Derived from discussions by the Pagan Book Club
Many venerable tomes and treatises have been written detailing the origins and mechanics of fairy tales. This isn’t one of them. This is merely a prologue to a prologue to Once Upon a Time. A month ago, this might have been about the potential for romantic revival in an age of brutal industrialization and mindless automation, but that time is over.
You are probably looking for one of two things right now—a practical guide on how to survive a pandemic or an unadulterated escape from reality. I propose that fairy tales—proper ones, not cheap lust stories or political propaganda dressed up in magic and whimsy—are both, but only at the proper time. In ordinary times, fairy tales are the stuff of children’s bedtime stories. Dragons, fairies, gnomes, and merpeople are comfortingly removed from most people’s lived realities, and as such are deemed safe for young, impressionable minds. In times like these, however, we churn through endless supposedly sensible sources of advice and find them all wanting. As the chaos mounts, things that once seemed impossible become possible, even probable, and the now grown-up child begins to remember.
Most tales begin as ours did, with ordinary people facing the ups and downs of ordinary life, but then everything changes. A threat to the status quo emerges, and continuing on as one has always done is no longer an option. The rich and powerful find themselves at a loss, and the marginalized and powerless find themselves more vulnerable than before. A quest begins whose consequences touch many more than those who undertake it. The would-be hero plunges into the wild, driven by the imperative of debts that must be paid, needs that must be met, emotions, intuition, and the obligations of relationships. Fear of failure lurks in every shadow. Lessons are presented which teach the protagonist and audience alike what to do—or not to do—in order to survive. Humans encounter non-humans, deceased humans, and humans with enhanced abilities. Contracts are made and kept or broken. Time and space are altered, and both reality and the laws that govern it are more complex than previously imagined. Rules that once promised safety are abandoned. Human, natural, and divine laws vie for supremacy, but a deeper magic prevails. Abstract virtues spring to life: knowledge, awareness, curiosity, cleverness, persistence, courage, willingness to sacrifice oneself for the good of others. Intentions matter. Magic has a price. There is power in words, in names. The unseen becomes manifest. At last, the hero comes to a crisis, and even the new lessons seem inadequate. In this moment, only truth matters. Only love matters. There is an end. There is another beginning.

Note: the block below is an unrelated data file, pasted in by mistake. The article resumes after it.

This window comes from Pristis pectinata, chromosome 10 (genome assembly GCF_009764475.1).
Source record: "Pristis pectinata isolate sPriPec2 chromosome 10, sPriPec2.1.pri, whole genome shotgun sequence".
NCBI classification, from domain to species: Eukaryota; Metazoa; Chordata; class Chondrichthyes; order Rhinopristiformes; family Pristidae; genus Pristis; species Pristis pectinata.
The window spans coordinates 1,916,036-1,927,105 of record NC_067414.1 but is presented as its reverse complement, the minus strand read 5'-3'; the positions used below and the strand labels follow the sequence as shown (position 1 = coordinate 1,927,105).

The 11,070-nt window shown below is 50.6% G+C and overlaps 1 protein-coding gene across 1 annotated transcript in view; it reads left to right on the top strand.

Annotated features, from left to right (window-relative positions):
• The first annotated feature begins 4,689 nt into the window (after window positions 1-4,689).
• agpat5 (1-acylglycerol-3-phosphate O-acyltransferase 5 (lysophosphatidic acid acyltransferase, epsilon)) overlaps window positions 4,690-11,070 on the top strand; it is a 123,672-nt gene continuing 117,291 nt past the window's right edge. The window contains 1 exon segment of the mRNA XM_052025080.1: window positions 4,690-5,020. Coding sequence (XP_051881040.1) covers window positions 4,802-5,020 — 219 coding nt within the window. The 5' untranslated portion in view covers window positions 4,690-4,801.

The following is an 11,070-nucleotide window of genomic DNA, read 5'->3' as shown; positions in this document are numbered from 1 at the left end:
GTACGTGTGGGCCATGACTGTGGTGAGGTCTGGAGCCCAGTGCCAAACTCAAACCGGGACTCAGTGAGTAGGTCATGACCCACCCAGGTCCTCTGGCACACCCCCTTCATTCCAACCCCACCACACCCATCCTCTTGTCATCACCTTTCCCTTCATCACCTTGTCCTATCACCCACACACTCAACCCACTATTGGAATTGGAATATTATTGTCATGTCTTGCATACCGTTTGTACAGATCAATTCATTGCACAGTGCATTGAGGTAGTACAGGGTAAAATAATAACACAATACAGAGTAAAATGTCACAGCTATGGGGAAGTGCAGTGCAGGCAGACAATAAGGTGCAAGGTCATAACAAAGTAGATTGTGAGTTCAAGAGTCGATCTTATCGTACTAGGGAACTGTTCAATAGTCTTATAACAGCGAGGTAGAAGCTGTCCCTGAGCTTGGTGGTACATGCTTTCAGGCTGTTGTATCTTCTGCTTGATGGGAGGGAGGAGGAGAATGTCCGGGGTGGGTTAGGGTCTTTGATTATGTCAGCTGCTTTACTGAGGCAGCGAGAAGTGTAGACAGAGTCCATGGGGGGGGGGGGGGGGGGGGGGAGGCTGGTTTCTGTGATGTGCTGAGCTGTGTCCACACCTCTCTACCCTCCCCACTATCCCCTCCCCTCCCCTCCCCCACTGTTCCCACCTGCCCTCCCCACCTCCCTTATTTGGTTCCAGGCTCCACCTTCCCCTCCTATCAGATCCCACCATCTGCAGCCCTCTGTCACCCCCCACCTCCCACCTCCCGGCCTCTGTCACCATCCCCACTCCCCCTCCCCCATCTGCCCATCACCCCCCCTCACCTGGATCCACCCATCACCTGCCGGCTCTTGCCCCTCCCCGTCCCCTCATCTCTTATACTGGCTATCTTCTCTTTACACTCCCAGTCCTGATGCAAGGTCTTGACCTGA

This is not the first time we have faced such things, nor will it be the last. What must we do to survive? What must we not do? Keep asking. Keep seeking. If you do know something important, share your knowledge. If you don’t know or understand, don’t pretend to. Remember that sometimes even the wisest lack certainty and can only give their best guess. Take care of yourself. Act for the good of all. Do not give up the quest.